HTML5 with JavaScript and CSS3 on my Windows Phone

From some time now I have been thinking about starting to program in HTML5 with JavaScript and CSS3. I must admit that until now I have not found enough time or motivation to do so.

Yesterday, while reading one of the articles on John Sonmez’s blog (link here) I was reminded about Jennifer Dewalt. She has decided to learn how to code by creating 180 websites in 180 days (link here), with no days off. She is quite a source of inspiration: instead of thinking over and over how to start doing something one should JFDI.

I have decided to learn how to program in HTML5 with JavaScript and CSS3 by creating a set of small Windows Phone applications. Since I have a full time job I will not be able to work each day on this personal project, but I hope every week I will do something new.

 Create a “Hello World” Windows Phone Application

Download and install Visual Studio Express 2013 for Windows from here. I have downloaded and installed the DVD5 ISO Image.

After installing Visual Studio Express 2013 for Windows and starting it, you will be prompted to sign in with your Microsoft account (you could create one if you do not have it).

WP_VS_StartUp

In order to crate a new Windows Phone App go to FILE -> New Project…, from Installed->Templates->JavaScript choose Blank App (Windows Phone) and click OK.

WP_VS_Project

Based on the template we have chosen, Visual Studio will create the following structure:

WP_VS_Project_Created

 

In default.html add the following text to the body:

<body class="phone">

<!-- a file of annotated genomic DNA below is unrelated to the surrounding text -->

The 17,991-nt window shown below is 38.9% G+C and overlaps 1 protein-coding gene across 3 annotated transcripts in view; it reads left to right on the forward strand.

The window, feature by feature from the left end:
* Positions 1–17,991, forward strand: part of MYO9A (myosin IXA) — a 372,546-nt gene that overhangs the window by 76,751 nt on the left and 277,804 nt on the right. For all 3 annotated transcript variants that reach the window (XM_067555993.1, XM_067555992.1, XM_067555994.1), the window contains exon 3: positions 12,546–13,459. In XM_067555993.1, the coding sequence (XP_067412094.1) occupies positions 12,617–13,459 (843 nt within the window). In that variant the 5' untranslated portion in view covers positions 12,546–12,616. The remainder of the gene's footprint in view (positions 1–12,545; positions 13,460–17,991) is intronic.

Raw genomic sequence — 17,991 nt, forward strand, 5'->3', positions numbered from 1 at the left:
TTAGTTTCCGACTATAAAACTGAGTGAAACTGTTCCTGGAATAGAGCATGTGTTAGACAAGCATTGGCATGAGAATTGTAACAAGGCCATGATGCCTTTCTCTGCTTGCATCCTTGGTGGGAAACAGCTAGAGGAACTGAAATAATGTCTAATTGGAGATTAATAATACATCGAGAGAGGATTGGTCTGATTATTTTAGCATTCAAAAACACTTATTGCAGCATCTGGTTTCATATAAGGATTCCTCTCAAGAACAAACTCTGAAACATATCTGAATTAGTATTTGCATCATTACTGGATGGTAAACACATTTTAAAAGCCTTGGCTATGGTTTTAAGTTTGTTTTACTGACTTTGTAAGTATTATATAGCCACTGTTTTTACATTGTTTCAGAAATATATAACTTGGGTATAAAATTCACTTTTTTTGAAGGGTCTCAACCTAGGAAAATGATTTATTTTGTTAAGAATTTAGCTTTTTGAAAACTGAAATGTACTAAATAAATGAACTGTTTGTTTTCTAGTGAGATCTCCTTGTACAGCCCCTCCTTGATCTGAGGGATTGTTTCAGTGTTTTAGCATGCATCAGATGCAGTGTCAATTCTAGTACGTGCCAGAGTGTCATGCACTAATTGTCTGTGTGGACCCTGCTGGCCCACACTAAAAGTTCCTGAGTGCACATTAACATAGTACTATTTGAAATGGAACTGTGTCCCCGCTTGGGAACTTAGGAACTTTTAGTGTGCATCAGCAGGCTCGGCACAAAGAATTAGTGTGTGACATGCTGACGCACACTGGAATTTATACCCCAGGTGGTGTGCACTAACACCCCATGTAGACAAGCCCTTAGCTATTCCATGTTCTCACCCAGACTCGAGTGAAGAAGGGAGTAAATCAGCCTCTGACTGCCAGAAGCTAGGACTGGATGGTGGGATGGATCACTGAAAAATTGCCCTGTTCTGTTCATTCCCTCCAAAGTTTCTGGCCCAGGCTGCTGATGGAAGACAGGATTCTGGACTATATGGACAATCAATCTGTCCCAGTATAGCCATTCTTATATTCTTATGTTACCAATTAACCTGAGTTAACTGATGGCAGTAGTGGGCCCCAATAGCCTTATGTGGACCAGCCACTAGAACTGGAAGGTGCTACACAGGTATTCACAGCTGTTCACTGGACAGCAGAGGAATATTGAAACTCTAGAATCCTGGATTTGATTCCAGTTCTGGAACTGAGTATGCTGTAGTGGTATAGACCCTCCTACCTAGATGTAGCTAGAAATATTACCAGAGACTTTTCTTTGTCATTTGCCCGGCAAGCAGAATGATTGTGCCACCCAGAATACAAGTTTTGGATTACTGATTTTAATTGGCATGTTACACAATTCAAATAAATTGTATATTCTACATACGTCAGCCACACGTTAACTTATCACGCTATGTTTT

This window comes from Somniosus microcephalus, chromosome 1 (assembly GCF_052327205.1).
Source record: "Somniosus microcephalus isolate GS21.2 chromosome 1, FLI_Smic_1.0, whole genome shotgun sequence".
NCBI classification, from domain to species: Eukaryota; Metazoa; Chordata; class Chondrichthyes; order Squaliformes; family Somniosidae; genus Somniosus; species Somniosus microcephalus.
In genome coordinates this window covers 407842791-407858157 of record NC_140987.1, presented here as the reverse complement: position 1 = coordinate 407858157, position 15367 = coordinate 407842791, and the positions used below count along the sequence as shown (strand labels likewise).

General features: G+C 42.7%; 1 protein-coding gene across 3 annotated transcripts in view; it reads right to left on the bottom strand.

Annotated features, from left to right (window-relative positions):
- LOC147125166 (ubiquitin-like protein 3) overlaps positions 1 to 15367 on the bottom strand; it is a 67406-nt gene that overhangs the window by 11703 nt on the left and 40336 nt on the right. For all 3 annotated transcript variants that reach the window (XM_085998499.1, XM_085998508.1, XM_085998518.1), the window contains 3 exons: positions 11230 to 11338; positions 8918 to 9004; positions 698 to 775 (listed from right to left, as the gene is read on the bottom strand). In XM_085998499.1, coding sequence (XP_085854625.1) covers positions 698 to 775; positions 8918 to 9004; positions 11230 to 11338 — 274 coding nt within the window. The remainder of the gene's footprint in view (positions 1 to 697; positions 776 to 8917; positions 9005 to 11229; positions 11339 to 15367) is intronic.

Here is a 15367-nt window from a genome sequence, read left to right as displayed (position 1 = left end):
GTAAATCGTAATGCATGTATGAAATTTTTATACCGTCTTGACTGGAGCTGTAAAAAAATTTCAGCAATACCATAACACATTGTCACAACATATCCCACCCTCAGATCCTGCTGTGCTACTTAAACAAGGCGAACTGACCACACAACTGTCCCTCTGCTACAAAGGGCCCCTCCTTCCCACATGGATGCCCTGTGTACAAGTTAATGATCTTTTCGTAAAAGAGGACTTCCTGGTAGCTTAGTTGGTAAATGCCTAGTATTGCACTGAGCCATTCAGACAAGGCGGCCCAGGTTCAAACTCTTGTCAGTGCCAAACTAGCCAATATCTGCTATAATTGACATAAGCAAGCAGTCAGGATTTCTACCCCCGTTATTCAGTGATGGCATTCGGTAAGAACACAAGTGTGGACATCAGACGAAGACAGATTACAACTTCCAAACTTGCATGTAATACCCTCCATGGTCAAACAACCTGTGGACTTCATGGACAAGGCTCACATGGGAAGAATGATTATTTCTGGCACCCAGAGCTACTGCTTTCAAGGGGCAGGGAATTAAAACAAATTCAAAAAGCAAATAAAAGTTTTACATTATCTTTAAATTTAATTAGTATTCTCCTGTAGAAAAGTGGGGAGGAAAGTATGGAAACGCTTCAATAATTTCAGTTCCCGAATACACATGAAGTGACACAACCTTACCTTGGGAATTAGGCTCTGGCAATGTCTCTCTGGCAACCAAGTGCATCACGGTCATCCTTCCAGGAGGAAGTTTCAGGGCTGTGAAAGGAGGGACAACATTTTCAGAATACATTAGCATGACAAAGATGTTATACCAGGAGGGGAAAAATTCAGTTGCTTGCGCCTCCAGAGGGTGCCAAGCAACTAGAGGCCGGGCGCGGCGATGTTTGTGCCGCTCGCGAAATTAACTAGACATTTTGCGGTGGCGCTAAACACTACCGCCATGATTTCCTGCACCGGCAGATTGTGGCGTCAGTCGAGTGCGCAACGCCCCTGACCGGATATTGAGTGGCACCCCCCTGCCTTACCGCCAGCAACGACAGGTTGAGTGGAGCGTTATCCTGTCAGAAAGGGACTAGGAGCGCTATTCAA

<p>Hello World! (from Luck)</p>
</body>

Compile the solution by pressing F6.

To run the solution there are two options:

1. Use the Windows Phone Emulator installed with Visual Studio

From Visual Studio just use one of the emulators and click run or F5.WP_VS_Emulator

2. Use a physical device in case you have one (I use my Nokia Lumia for this)

The first step is to connect your Windows Phone to the computer via an USB Cable. The phone has to be unlocked.

From the start screen of the computer, run Windows Phone Developer Registration 8.1:

WP_Register_Phone

Follow all the registration steps. At the end of registration you should get the following message: Congratulations! You have successfully unlocked your Windows Phone.

Back to Visual Studio, on the Run menu select Device and hit run or F5.

 

At this point the first Windows Phone 8.1 application should have been created and executed. This is the result:

 

WP_VS_Run

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Serialization – Part 1 – Binary Serializer

Serialization is the process of transforming an in-memory object or an object graph into a stream of bytes or text. Deserialization is the opposite process of transforming a stream of bytes or text into an in-memory object or object graph.

.Net framework offers three serialization “engines”:

  • Binary serializer
  • Data contract serializer
  • XML serializer

Binary serializer

In order to create serializable types using binary serializer engine there are two options:

  • annotate the type with [SerializableAttribute] from namespace System
  • implement the ISerializabe interface from System.Runtime.Serialization namespace (this should be done when more control is required over serialization process, for example when one need to encrypt/decrypt a field of the object that is serialized/deserialized)